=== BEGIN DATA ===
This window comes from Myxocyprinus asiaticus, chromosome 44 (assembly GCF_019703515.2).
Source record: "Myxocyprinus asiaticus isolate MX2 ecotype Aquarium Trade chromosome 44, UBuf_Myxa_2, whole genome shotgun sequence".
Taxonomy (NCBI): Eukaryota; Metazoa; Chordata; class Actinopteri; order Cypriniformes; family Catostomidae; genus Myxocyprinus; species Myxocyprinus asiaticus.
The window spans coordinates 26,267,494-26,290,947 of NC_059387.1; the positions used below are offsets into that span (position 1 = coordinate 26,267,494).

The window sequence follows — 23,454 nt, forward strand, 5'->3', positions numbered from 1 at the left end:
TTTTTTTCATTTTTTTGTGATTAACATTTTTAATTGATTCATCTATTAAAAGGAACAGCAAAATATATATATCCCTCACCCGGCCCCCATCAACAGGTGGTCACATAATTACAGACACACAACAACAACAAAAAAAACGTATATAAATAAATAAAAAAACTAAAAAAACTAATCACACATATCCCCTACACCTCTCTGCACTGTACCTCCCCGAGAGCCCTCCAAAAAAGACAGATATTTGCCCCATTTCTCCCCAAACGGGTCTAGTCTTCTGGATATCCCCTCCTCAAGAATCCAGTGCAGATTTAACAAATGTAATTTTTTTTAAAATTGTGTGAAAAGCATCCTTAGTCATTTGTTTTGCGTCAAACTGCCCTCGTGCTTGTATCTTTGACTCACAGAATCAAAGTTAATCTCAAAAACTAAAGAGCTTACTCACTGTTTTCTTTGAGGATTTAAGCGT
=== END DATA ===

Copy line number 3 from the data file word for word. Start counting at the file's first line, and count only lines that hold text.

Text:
Taxonomy (NCBI): Eukaryota; Metazoa; Chordata; class Actinopteri; order Cypriniformes; family Catostomidae; genus Myxocyprinus; species Myxocyprinus asiaticus.